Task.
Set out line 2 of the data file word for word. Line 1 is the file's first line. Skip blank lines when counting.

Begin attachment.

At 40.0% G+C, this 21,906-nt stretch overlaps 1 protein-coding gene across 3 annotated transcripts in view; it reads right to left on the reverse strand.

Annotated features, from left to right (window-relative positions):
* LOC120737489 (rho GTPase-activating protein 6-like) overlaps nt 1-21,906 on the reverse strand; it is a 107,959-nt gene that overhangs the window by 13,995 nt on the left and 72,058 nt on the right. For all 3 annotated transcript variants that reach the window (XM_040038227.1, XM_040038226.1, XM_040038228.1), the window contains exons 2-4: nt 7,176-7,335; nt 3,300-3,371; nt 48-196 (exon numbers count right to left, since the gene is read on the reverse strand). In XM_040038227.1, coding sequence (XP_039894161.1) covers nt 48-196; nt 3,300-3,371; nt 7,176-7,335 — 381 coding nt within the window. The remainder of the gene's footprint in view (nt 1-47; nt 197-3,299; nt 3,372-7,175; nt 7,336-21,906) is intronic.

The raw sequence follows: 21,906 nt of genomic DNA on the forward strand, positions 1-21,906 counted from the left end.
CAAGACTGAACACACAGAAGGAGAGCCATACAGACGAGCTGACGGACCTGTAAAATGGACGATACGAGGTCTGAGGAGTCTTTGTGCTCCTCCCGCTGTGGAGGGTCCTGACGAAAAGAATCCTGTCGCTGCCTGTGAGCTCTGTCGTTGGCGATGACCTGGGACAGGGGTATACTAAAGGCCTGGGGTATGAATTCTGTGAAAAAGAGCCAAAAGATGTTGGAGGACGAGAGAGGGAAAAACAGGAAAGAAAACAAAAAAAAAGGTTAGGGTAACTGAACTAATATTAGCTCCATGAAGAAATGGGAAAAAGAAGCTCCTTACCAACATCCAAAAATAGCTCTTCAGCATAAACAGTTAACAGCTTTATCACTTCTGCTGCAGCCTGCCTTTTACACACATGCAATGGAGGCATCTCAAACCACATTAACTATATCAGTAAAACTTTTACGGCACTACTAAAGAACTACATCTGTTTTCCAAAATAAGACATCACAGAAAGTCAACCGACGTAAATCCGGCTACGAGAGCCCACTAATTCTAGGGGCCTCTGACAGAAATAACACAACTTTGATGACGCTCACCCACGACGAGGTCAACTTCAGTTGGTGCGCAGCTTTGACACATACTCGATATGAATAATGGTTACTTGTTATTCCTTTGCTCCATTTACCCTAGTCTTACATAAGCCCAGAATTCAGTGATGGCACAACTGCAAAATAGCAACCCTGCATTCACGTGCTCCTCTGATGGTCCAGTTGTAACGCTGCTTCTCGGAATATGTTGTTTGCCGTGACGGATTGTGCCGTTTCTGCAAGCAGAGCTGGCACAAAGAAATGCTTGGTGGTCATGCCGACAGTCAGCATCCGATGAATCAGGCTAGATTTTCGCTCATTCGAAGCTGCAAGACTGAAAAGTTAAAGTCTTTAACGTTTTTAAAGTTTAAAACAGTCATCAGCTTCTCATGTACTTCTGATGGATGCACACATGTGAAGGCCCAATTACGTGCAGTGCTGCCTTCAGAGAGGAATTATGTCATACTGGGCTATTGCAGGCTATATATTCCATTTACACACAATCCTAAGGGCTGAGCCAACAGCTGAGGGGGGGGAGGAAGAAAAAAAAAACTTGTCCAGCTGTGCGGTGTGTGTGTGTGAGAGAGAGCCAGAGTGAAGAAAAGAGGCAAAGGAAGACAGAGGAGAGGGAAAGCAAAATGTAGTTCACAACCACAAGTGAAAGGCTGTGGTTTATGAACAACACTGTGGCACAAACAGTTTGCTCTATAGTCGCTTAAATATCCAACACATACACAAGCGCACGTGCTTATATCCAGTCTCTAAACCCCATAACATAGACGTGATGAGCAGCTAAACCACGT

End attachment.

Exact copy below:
Annotated features, from left to right (window-relative positions):